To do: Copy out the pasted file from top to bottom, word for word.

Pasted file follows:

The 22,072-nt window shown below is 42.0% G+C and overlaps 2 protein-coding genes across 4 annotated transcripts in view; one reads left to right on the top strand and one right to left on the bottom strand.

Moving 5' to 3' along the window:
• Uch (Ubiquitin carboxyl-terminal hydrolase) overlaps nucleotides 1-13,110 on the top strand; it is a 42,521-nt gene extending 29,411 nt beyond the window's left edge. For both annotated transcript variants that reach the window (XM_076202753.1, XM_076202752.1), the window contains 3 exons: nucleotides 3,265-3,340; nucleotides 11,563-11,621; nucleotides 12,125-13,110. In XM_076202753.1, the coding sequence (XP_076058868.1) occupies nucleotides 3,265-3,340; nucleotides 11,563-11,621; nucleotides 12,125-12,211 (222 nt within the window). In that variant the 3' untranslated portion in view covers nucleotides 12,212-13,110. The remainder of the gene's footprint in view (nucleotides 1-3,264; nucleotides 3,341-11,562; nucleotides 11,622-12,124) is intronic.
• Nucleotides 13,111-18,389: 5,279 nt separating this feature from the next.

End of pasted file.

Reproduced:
The 22,072-nt window shown below is 42.0% G+C and overlaps 2 protein-coding genes across 4 annotated transcripts in view; one reads left to right on the top strand and one right to left on the bottom strand.

Moving 5' to 3' along the window:
• Uch (Ubiquitin carboxyl-terminal hydrolase) overlaps nucleotides 1-13,110 on the top strand; it is a 42,521-nt gene extending 29,411 nt beyond the window's left edge. For both annotated transcript variants that reach the window (XM_076202753.1, XM_076202752.1), the window contains 3 exons: nucleotides 3,265-3,340; nucleotides 11,563-11,621; nucleotides 12,125-13,110. In XM_076202753.1, the coding sequence (XP_076058868.1) occupies nucleotides 3,265-3,340; nucleotides 11,563-11,621; nucleotides 12,125-12,211 (222 nt within the window). In that variant the 3' untranslated portion in view covers nucleotides 12,212-13,110. The remainder of the gene's footprint in view (nucleotides 1-3,264; nucleotides 3,341-11,562; nucleotides 11,622-12,124) is intronic.
• Nucleotides 13,111-18,389: 5,279 nt separating this feature from the next.